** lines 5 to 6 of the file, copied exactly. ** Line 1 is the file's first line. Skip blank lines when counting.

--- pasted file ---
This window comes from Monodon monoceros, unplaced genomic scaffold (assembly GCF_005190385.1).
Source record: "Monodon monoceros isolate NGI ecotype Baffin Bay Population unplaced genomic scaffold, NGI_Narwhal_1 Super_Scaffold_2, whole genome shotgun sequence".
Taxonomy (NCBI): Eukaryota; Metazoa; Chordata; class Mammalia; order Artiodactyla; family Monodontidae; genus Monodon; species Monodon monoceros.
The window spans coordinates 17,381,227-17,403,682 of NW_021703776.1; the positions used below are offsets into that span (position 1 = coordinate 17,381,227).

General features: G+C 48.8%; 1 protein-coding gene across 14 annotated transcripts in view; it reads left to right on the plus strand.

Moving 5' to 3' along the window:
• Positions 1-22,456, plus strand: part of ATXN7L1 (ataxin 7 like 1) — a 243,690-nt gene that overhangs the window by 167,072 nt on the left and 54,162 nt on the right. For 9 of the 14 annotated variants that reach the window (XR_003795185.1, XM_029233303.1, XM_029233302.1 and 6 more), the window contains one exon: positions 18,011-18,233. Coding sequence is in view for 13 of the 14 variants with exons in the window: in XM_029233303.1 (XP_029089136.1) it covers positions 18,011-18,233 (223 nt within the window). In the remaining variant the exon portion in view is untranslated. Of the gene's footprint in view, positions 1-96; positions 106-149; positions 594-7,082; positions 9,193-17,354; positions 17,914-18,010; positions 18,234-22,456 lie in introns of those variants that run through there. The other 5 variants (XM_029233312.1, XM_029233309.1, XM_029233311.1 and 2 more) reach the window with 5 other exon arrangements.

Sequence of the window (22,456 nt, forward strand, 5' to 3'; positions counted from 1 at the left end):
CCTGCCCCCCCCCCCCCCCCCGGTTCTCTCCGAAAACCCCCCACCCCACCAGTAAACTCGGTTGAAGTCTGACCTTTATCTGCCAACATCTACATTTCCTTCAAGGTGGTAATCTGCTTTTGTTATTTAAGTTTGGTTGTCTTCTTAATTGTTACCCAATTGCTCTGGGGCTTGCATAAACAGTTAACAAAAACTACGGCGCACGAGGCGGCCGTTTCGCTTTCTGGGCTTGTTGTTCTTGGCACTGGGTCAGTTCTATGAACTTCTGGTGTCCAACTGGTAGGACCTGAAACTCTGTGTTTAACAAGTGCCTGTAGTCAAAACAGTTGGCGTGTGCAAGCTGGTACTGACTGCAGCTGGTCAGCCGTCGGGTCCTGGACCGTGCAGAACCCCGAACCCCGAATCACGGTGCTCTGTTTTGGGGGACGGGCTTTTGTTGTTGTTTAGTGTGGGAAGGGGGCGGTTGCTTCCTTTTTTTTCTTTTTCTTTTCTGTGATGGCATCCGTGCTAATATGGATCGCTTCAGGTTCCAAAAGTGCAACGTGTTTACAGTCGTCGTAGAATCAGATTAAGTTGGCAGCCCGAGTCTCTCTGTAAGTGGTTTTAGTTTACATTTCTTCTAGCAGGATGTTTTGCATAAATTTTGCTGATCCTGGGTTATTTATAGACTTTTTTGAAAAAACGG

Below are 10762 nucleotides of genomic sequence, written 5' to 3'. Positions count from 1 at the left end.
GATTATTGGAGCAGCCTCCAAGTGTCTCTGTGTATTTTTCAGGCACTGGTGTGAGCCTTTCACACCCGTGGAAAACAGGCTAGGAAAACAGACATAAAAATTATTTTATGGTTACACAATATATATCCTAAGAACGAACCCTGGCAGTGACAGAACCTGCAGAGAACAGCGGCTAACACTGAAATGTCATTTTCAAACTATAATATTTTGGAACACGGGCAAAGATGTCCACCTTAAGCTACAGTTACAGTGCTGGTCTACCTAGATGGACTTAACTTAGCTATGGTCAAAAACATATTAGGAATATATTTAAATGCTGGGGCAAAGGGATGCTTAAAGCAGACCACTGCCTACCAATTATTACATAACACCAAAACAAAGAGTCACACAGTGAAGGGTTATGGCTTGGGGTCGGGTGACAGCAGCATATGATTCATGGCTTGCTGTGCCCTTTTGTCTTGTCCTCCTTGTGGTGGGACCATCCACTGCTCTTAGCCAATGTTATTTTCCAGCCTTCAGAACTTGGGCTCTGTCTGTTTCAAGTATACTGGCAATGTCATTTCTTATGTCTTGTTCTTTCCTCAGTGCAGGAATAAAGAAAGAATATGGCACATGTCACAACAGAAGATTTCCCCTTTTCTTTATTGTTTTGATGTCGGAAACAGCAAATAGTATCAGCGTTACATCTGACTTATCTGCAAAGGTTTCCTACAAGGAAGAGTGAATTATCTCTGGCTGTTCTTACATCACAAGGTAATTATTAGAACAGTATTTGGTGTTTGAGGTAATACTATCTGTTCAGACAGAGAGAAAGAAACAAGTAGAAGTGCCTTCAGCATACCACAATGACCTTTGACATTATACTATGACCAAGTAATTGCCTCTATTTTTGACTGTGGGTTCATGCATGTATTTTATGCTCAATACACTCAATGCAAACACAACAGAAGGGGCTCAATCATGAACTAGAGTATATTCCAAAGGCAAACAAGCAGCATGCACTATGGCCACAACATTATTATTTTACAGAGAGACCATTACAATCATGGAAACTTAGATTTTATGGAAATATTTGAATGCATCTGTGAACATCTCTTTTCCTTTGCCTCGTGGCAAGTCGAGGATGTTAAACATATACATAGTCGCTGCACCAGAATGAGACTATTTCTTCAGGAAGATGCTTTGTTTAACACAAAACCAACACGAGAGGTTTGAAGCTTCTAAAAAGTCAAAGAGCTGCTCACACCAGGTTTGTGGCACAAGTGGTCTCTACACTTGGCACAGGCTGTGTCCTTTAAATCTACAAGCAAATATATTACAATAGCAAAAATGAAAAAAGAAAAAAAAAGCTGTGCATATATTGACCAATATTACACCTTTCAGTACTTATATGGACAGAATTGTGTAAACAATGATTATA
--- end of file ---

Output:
General features: G+C 48.8%; 1 protein-coding gene across 14 annotated transcripts in view; it reads left to right on the plus strand.

Moving 5' to 3' along the window: